Joe Abell

Typescript Types Cheatsheet

July 23, 2019

Taken from the Typescript docs. Here are a list of types and how to use them.

Basic types

  • Boolean: let isDone: boolean = false;
  • Number:

    • Decimal: let age: number = 28;
    • Hexadecimal: let hex: number = 0xf00d;
    • Binary: let binary: number = 0b1010;
    • Octal: let octal: number = 0o0744;
  • String: let color: string = "blue"; You can also use template strings.
  • Array:

    • let ages: number[] = [1, 2, 3, 4, 5];
    • let ages: Array<number> = [1, 2, 3, 4, 5];
  • Tuple: let personData: [string, number] = ['Joe', 28];
  • Any: let whoKnows: any = 123;
  • Void: function func (): void {}
  • Null: const empty: null = null;
  • Undefined: let notSet: undefined;
  • Never: function err (): never { throw new Error('will never return')}
  • Object:

    • Most Basic: const obj: object = {};
    • More Detail: const dave: {dave: string} = {dave: 'Dave'};


I’m giving Enums a section of their own as we don’t have it in vanilla JS. Enums give you a unique set of numbers which have an identifying name. For example if you need a set of cardinal directions, for later use, you can do the following example.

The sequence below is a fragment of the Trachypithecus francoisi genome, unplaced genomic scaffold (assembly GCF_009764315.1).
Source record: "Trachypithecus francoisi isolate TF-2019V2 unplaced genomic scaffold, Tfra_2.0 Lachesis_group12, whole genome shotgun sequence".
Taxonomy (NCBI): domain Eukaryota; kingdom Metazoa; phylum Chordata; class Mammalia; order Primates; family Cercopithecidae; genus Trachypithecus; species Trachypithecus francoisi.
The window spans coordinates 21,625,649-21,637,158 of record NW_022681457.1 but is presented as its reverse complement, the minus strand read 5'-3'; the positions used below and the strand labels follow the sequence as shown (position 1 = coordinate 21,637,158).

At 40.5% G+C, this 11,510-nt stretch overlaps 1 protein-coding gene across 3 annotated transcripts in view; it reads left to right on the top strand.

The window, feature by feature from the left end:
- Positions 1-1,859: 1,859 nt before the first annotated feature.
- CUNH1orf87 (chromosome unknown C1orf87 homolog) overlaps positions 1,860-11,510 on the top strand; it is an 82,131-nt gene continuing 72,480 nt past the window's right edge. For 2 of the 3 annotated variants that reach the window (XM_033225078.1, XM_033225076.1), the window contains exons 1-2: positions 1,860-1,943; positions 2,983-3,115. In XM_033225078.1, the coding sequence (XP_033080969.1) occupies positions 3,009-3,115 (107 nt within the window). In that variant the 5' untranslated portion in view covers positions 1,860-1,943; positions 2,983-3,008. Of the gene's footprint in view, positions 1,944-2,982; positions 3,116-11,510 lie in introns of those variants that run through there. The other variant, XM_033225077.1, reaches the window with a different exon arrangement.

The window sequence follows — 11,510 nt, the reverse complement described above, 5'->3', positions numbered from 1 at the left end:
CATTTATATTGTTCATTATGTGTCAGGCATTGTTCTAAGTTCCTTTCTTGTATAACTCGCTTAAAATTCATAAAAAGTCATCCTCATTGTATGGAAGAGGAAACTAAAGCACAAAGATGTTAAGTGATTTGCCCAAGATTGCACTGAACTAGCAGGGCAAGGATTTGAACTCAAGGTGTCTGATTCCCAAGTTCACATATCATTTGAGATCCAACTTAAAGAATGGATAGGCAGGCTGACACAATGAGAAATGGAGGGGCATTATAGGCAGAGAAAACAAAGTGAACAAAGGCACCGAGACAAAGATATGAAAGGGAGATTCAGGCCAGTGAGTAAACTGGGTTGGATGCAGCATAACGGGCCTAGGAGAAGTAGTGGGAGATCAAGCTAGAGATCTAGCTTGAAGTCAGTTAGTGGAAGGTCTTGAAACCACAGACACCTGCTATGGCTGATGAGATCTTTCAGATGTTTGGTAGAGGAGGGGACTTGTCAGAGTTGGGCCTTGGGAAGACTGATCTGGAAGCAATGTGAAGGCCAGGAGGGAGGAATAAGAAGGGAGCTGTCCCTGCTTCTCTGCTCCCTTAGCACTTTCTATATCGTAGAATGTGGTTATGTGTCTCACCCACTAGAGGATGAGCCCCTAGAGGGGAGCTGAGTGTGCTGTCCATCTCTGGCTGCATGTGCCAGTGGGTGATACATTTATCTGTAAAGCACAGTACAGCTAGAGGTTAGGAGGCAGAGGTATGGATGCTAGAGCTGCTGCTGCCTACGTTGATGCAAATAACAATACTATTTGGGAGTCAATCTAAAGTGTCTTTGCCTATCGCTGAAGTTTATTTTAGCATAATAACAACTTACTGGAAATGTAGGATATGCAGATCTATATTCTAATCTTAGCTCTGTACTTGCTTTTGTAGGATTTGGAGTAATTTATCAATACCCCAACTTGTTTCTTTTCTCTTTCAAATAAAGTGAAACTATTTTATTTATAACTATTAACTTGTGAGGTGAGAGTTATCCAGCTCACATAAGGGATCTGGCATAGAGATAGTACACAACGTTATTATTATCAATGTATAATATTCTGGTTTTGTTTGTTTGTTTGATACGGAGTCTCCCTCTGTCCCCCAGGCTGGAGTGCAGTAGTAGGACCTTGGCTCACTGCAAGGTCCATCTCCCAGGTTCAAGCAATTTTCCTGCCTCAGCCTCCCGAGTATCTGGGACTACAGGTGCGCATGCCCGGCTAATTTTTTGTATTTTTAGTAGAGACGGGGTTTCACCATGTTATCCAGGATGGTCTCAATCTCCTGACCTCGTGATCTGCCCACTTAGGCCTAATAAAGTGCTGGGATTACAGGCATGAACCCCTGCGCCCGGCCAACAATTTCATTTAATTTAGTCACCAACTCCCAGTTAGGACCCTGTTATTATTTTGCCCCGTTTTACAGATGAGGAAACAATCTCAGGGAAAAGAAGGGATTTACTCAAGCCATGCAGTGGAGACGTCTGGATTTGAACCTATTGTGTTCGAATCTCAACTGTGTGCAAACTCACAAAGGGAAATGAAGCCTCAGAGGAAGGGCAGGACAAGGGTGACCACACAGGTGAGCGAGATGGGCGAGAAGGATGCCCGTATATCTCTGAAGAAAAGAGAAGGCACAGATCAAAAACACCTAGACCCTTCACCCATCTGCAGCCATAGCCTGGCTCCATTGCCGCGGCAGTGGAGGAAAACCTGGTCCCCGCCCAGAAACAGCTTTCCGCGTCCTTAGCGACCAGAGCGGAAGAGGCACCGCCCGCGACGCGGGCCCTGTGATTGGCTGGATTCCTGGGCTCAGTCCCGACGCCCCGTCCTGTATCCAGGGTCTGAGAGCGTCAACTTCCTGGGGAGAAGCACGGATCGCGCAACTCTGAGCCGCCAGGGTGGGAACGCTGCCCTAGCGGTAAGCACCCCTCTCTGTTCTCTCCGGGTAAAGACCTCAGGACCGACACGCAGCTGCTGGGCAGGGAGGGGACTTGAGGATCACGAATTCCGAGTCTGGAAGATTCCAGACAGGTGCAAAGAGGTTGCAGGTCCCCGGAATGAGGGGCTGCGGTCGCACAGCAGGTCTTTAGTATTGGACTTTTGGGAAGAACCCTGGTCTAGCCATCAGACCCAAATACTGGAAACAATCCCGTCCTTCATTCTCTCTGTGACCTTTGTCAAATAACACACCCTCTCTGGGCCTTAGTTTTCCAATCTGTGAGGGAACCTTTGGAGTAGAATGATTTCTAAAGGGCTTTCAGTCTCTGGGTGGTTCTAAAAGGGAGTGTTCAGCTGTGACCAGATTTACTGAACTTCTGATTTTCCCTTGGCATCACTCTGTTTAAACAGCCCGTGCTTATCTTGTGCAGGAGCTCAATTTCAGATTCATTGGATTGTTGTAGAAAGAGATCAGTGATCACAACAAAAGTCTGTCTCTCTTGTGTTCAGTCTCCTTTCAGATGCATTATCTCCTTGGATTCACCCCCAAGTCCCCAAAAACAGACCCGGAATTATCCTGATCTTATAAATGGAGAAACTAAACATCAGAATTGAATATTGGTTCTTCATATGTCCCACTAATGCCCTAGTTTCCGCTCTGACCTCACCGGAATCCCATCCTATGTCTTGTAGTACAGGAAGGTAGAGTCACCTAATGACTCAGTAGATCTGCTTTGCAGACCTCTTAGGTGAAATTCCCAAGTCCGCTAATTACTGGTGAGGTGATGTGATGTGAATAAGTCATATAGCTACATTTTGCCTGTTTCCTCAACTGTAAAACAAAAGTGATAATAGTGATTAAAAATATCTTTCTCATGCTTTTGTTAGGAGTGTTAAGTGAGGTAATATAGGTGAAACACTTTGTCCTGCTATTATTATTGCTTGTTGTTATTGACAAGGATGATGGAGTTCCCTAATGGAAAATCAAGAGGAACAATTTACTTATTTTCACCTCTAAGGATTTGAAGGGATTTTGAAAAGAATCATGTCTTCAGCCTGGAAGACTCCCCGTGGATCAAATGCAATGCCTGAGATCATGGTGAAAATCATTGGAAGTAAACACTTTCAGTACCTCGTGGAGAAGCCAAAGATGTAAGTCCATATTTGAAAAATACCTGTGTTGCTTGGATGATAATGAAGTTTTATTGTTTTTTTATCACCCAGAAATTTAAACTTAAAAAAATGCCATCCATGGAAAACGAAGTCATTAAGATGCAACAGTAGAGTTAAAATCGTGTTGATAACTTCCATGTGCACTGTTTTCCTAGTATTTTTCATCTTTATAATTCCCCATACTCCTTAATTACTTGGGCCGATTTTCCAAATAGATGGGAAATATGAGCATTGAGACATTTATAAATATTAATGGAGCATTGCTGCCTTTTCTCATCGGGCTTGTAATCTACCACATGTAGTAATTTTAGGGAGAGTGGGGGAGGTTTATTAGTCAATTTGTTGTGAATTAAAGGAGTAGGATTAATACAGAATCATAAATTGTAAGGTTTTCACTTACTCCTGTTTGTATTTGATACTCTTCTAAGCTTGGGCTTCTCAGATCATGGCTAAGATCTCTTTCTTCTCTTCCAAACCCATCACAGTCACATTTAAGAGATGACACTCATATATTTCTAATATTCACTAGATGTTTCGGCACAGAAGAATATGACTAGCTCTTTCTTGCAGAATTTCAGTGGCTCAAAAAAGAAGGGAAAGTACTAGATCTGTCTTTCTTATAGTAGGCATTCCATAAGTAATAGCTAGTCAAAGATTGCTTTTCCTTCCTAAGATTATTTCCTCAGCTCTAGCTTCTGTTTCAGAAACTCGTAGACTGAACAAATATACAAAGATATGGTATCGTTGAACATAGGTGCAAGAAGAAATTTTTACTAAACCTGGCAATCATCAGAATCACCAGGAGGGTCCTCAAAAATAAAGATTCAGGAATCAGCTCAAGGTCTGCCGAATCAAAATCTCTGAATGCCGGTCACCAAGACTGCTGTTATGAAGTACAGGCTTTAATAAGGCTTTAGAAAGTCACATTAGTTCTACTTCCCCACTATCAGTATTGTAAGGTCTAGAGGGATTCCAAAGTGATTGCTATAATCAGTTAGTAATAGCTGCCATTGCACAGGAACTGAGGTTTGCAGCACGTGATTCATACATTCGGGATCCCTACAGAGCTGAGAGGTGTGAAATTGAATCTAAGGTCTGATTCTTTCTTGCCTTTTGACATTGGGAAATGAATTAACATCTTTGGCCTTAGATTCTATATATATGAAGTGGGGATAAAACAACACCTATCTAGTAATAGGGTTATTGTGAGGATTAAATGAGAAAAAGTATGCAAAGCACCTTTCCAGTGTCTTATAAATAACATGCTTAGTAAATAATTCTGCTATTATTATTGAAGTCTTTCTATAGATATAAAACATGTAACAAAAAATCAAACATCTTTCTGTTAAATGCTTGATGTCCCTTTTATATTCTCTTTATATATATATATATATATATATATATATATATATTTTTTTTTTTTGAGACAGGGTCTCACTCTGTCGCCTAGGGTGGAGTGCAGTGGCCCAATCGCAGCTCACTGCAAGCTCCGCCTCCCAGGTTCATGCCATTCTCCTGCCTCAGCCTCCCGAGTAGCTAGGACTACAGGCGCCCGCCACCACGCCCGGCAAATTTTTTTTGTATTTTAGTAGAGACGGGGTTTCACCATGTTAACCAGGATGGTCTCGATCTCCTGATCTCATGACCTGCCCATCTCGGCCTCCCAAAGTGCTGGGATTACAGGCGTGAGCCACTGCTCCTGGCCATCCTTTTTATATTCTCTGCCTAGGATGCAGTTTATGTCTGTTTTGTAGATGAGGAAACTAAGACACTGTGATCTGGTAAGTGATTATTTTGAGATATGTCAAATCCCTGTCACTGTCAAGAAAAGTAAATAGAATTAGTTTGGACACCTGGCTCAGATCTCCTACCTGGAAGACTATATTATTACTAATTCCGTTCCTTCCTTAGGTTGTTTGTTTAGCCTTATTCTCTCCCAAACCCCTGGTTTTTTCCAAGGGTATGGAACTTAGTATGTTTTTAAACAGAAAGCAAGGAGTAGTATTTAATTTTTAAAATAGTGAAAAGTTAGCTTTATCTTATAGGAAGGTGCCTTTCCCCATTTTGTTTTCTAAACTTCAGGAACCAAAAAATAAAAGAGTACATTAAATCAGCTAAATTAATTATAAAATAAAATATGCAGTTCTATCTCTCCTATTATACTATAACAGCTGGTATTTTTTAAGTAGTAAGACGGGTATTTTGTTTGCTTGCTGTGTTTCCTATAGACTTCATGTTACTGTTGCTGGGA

enum Directions {Up, Right, Down, Left};

console.log(Directions[0]) // Up
console.log(Directions.Right) // 1

Usually we don’t really care about the number each enum represents, we only care that the number is unique and it matches up to a meaningful name for later. We could be given a number, and passed into Directions using square brackets, and receive a direction as a string as a result.


Interfaces allow you to make your own subtype. For example, if you had an object, you wanted to reuse the type for that object elsewhere, you can make an interface.

interface DaveInterface {
    name: string;
    age: number;
    isCool: boolean;

const makeDave = (name: string, age: number, isCool: boolean): DaveInterface => ({name, age, isCool});

const dave1: DaveInterface = makeDave('dave', 23, true);
const dave2: DaveInterface = makeDave('not dave', 24, false);


Allows us to set types on intialised properties before the contructor.

class Greeter {
    greeting: string;

    constructor(message: string) {
        this.greeting = message;

    greet(): string {
        return "Hello, " + this.greeting;

let greeter = new Greeter("world");
console.log(greeter); // { greeting: 'world' }

Joe Abell

Joe Abell is a Ukulele playing Senior Javascript Developer from York, UK. He blogs to help remind him about things he has learned.
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